Walking for Your Health

Everyone wants to get healthier.  Not everyone does something about it.  It really isn’t as hard as you might think.  This is my story of how I got into an exercise routine and what benefits I have gotten out of it.

It starts about seven years ago.  My wife and I had both been talking about needing to get more active.  We had done the South Beach diet with good success, but we realized that we needed to get more active to keep our bodies in shape as we age.  She was hitting 60 and I was just a few years behind.  She started with a walking group associated with a local running store, Fleet Feet.  They had a program they called Walk Fit.  It was designed to get you up off the couch and get you ready to walk a 5K race.  Each session was about 8 weeks long and you slowly progressed up to the point where you could walk 3.1 miles without feeling like you were about to drop.  She seemed to enjoy it and encouraged me to start.

My problem was I had really bad knees.  It had gotten to the point where I could walk maybe 500 to 600 feet and then needed to sit down to let the pain in my knees subside.  I went to an orthopedic doctor (Dr. Mital) and he told me that my knees were rubbing bone on bone and that was the source of my pain.  He said that knee replacement was in my future but it was up to me as to when I wanted to do it.  Not liking the idea of major surgery I decided to try steroid injections.  They helped.  I could go about three or four months with much less pain.  But in about a year the steroids would wear off quicker and quicker.  It was time to pull the trigger.  We scheduled the surgeries about 8 weeks apart.  The surgeries went great.  The therapy was hard, sometimes painful, but totally worth it.  I now have two good knees and can walk without pain.  I would recommend Dr. Mital to anyone needing a knee replacement.

Anyway, by this time my wife had been walking for about a year and was even thinking about moving up to the 10K walking group.  She kept pushing me to get started.  I had finished all my therapy and was back to work.  The knees felt good, so I decided it was time to start. I found out it was actually fun.  The coaches were great and the other group members were friendly and fun.  I did two sessions of that and had worked my way up to doing a 5K with a pace around 17:00 minutes per mile.  My wife encouraged me to move up to the 10K group with her so I did.

What I didn’t realize was that session was training for the Tulsa Run (walking pace of course) which was a 15K race.  I jumped in and did pretty well.  My pace was slowing coming down and the distances were getting longer.  I have to say that it was a bit hard at first.  Sometimes you just don’t feel like going out, until you do.  When you’re done, you are glad you came out.  You are tired at the end but you feel good.  The goal race was a beast.  Even though it was late October, it was hot.  By the end I was wiped.  I know I probably went out too fast, all that adrenaline I guess.  But I made it and after a bit of recovery time I actually felt good.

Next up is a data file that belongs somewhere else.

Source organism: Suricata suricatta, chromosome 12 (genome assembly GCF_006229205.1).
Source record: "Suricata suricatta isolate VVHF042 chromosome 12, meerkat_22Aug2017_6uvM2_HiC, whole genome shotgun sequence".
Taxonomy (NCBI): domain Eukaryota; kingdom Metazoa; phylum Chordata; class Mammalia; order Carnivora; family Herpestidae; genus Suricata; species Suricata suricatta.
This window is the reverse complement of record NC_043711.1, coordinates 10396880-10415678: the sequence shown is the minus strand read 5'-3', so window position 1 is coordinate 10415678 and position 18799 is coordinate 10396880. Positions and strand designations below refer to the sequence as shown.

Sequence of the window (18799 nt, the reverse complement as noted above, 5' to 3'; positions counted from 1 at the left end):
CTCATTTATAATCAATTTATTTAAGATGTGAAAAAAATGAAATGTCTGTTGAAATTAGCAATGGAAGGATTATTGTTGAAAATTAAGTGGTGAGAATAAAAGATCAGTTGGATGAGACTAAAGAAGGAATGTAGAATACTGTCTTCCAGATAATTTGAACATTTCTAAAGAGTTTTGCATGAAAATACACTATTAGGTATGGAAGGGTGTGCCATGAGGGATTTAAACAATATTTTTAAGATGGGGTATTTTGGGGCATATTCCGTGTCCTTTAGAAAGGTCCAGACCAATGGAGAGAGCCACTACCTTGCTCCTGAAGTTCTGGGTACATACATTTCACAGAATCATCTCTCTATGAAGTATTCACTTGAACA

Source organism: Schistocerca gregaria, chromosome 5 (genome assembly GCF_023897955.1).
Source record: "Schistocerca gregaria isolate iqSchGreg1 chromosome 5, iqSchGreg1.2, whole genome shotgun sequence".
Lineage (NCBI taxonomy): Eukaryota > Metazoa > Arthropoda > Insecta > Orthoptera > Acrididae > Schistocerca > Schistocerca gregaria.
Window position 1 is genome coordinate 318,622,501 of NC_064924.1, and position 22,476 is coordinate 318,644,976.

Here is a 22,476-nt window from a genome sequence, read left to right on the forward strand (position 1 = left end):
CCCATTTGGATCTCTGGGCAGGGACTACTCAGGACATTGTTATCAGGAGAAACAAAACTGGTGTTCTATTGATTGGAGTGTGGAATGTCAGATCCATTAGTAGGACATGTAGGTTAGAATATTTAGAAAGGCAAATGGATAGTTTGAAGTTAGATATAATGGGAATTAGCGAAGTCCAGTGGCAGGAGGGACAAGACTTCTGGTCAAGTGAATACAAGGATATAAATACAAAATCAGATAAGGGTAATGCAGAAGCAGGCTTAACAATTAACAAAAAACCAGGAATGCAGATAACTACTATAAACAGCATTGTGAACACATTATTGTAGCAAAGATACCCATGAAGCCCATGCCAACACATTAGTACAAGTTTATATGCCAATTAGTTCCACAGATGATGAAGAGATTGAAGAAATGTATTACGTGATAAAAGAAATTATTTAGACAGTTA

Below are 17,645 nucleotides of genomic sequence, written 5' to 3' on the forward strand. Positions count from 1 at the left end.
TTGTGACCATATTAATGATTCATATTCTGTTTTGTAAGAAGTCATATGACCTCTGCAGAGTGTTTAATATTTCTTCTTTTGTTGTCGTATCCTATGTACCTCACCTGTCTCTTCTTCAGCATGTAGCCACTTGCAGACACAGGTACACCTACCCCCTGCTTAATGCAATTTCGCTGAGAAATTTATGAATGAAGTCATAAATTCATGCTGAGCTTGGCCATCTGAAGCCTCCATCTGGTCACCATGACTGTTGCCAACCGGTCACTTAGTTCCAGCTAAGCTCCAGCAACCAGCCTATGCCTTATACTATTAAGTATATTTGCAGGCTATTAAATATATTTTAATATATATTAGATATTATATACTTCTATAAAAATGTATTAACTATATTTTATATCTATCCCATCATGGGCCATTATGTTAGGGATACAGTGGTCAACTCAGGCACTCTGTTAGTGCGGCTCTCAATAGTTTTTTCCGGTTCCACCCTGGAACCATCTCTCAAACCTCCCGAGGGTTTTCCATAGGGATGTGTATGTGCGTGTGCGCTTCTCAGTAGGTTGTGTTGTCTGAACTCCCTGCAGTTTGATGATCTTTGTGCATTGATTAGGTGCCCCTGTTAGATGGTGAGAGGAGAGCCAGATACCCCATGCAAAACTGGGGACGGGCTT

I continued with the 10K group for a couple more years.  My doctor actually cut back on my blood pressure and cholesterol medications.  I felt better and I found that even when I wasn’t speed walking my general pace was faster.  All good reasons to keep walking.

We finally volunteered to be coaches and coached the 10K group for a while.  Now we are coaches of the 5K group.  My wife’s knees are beginning to bother her a bit so the 5K is a great distance.  We both have a good time helping new people get started getting fit.  It also helps us.  It doesn’t actually take that much time.  Just about an hour and a half a couple of evenings a week and a Saturday morning.

People have various reasons for being in the group.  Some like prepping for the races.  Others don’t care about the race, but really like the social aspect of walking in a group.  Some do it for their health.  Some do it just to keep moving.  Whatever your reason just get up and start.

There really are few reasons not to get started.  If you can walk a mile in 20 to 22 minutes then you are ready to start.  By the end of your first session you will be surprised how much faster you are.  Get up and get moving.  Your body and your brain will appreciate it.

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